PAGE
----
Expert Answers Factual Answers to Your Sexual Health Questions

Anonymous on September 29, 2011

I had sex for the first time...now I always feel like I have to pee and my penis sort of tingles. Is this an STD?

I had sex with a girl and later that day, I felt like I always had to pee...but very little urine came out, and my penis sort of tingles. Is this a symptom of an STD? If so, I thought that it took a while for symptoms to occur, not the same day. She’s my first sexual partner.

answered by Lisa Oldson, MD on September 29, 2011

Thank you for your question about STD symptoms. I’ll do my best to clear up the confusion you might feeling. 
 
You’re right: many STDs don’t cause symptoms right away. For example, genital herpes infection doesn’t always cause symptoms and as a result, some 90% of people with genital herpes don’t know they’re infected, according to the Centers for Disease Control and Prevention (CDC).
 
Keep in mind that because STDs don’t always show symptoms, it’s important, now that you’re sexually active, to keep up with your STD screening ⎼ particularly if you ever have unprotected sex. You can talk to your doctor about this, or you can get tested through an online service. 
 
That said, it’s a lot more likely that your symptoms are caused by a less serious condition, like urethritis...which is not an STD. Urethritis is an inflammation of the urethra often caused by a bacterial infection, and symptoms can appear at the time of infection. 
 
Although not all urethritis is caused by STDs, it can be caused by chlamydia or gonorrhea infections. And if you do have urethritis, you’re also at a greater risk for HIV. So I suggest that you see your doctor as soon as possible for a definite diagnosis and, if it turns out that you have urethritis, be sure to get tested for other STDs, too.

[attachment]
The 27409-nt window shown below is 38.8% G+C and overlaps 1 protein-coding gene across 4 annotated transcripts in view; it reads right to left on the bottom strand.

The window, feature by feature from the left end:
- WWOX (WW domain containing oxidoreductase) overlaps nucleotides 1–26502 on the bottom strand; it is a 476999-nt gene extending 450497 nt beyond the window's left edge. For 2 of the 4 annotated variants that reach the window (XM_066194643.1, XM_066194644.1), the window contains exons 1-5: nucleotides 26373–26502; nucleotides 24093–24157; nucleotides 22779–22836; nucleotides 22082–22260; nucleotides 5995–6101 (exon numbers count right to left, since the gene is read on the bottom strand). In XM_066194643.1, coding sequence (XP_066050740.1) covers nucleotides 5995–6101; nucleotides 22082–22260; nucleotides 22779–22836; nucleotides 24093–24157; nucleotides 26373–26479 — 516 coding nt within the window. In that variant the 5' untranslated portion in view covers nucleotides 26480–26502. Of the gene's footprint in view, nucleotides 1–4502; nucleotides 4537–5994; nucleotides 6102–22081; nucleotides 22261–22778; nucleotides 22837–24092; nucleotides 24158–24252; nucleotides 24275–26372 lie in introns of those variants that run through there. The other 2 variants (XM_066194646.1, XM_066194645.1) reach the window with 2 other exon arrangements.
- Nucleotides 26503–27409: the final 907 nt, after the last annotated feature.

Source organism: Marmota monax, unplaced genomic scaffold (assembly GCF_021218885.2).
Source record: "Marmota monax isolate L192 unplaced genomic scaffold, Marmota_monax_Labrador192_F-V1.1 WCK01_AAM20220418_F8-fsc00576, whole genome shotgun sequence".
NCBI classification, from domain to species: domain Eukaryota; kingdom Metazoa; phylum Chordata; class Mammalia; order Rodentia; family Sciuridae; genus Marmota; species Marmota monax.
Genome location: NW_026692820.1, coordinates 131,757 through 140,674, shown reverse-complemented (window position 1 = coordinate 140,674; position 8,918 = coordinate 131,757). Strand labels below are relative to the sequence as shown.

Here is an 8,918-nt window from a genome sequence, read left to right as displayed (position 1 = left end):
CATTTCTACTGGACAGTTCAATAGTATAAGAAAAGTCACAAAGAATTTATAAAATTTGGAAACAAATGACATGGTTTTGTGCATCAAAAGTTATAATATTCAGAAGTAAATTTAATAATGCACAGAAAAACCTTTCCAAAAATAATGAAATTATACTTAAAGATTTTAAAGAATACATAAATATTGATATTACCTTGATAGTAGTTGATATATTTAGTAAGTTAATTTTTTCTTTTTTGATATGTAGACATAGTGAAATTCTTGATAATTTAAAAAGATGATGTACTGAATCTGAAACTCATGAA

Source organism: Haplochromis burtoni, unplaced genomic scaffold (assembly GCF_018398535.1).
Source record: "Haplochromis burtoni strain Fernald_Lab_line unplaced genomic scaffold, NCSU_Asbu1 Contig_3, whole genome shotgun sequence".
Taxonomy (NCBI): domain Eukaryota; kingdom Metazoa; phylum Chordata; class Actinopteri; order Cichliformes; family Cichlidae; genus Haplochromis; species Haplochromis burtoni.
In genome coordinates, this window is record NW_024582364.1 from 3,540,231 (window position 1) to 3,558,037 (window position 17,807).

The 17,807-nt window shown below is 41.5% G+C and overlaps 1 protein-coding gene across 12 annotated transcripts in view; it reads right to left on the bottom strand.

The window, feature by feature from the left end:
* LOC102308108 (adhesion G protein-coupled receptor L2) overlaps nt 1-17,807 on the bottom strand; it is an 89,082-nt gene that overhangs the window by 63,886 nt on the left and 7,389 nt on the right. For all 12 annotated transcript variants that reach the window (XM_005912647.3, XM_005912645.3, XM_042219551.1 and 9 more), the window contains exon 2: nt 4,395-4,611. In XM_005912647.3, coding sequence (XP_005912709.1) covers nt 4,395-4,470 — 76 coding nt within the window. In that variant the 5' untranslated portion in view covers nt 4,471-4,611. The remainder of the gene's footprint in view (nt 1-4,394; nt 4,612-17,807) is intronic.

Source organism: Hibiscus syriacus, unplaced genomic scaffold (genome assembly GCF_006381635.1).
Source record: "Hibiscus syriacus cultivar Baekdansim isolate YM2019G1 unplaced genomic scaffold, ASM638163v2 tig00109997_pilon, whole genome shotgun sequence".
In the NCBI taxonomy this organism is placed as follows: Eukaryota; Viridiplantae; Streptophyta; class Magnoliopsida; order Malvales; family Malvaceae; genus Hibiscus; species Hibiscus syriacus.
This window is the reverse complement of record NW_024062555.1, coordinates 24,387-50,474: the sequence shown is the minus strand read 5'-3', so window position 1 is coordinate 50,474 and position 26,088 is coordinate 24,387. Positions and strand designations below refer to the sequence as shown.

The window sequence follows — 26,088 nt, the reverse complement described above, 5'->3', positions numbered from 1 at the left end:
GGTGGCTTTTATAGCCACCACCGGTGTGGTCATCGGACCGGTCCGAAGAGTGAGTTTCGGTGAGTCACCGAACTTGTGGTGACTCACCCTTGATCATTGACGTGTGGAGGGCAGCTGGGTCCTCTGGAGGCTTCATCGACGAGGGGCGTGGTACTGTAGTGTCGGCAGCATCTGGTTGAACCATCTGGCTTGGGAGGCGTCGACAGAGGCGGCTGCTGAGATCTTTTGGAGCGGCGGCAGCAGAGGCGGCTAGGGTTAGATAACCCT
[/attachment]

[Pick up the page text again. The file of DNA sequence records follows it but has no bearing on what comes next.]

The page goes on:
The good news is that urethritis can be easily treated to resolve your urgency to pee and that “tingly” feeling.
 
There could be another explanation too...one’s first sexual experience can include overwhelming new sensations, and there’s chance that anxiety around this situation could be the root cause of your urinary symptoms. In fact, non-specific urethritis like this may not be caused by an infection at all. After a couple of days, this may just settle down on its own. 
 
It’s still important that you see your doctor...but, in the meantime, drink a lot of water, buy yourself some condoms and make a plan for how to have safer sex going forward, including STD testing for you and any new partner ⎼ prior to having sex.
 
For more details about STD risks, prevention, testing and treatment, you might want to check out our Expert Guide to STD Basics
 
Hopefully this information is useful to you in making smart, safe choices about your sexual health and well-being. 
 
Related Info:

Lisa Oldson, MD

Dr. Oldson is Medical Director of the Analyte Physicians Group. She is on staff at Northwestern Memorial Hospital, as well as Clinical Instructor at the Feinberg School of Medicine, Northwestern University. Her areas of expertise include STDs (with a particular clinical emphasis on herpes), women's health, preventive medicine, diabetes, obesity and weight management, and mood and anxiety disorders. Dr. Oldson was educated at Rush Medical College and completed her residency at Rush-Presbyterian-St. Luke's Medical Center in Chicago, IL.

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